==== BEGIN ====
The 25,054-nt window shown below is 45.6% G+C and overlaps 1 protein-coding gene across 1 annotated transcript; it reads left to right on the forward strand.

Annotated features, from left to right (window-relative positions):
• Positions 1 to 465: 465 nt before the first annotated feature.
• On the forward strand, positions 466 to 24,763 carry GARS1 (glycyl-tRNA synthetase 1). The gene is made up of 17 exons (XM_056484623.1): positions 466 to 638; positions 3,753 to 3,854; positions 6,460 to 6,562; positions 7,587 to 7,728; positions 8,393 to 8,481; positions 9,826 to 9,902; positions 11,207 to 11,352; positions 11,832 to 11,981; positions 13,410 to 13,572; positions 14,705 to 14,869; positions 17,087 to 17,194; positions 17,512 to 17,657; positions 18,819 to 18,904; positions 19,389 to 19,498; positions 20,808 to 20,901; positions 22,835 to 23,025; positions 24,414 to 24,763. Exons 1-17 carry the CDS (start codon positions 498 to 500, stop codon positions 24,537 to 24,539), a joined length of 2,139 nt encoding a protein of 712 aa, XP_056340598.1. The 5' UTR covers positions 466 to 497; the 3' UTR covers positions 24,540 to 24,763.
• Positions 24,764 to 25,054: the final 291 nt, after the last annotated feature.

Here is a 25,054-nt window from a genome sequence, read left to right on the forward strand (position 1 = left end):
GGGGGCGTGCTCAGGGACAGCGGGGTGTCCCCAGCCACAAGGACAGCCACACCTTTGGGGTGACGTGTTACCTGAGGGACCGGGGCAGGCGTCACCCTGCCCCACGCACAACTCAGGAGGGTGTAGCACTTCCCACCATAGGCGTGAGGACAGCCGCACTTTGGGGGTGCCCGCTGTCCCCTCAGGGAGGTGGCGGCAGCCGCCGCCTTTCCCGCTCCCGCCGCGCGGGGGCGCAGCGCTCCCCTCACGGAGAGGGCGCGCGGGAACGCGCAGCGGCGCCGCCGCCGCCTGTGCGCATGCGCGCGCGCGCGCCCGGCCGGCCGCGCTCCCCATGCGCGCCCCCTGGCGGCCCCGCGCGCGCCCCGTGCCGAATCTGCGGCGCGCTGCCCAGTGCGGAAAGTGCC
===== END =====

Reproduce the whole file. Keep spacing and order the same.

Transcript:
The 25,054-nt window shown below is 45.6% G+C and overlaps 1 protein-coding gene across 1 annotated transcript; it reads left to right on the forward strand.

Annotated features, from left to right (window-relative positions):
• Positions 1 to 465: 465 nt before the first annotated feature.
• On the forward strand, positions 466 to 24,763 carry GARS1 (glycyl-tRNA synthetase 1). The gene is made up of 17 exons (XM_056484623.1): positions 466 to 638; positions 3,753 to 3,854; positions 6,460 to 6,562; positions 7,587 to 7,728; positions 8,393 to 8,481; positions 9,826 to 9,902; positions 11,207 to 11,352; positions 11,832 to 11,981; positions 13,410 to 13,572; positions 14,705 to 14,869; positions 17,087 to 17,194; positions 17,512 to 17,657; positions 18,819 to 18,904; positions 19,389 to 19,498; positions 20,808 to 20,901; positions 22,835 to 23,025; positions 24,414 to 24,763. Exons 1-17 carry the CDS (start codon positions 498 to 500, stop codon positions 24,537 to 24,539), a joined length of 2,139 nt encoding a protein of 712 aa, XP_056340598.1. The 5' UTR covers positions 466 to 497; the 3' UTR covers positions 24,540 to 24,763.
• Positions 24,764 to 25,054: the final 291 nt, after the last annotated feature.

Here is a 25,054-nt window from a genome sequence, read left to right on the forward strand (position 1 = left end):
GGGGGCGTGCTCAGGGACAGCGGGGTGTCCCCAGCCACAAGGACAGCCACACCTTTGGGGTGACGTGTTACCTGAGGGACCGGGGCAGGCGTCACCCTGCCCCACGCACAACTCAGGAGGGTGTAGCACTTCCCACCATAGGCGTGAGGACAGCCGCACTTTGGGGGTGCCCGCTGTCCCCTCAGGGAGGTGGCGGCAGCCGCCGCCTTTCCCGCTCCCGCCGCGCGGGGGCGCAGCGCTCCCCTCACGGAGAGGGCGCGCGGGAACGCGCAGCGGCGCCGCCGCCGCCTGTGCGCATGCGCGCGCGCGCGCCCGGCCGGCCGCGCTCCCCATGCGCGCCCCCTGGCGGCCCCGCGCGCGCCCCGTGCCGAATCTGCGGCGCGCTGCCCAGTGCGGAAAGTGCC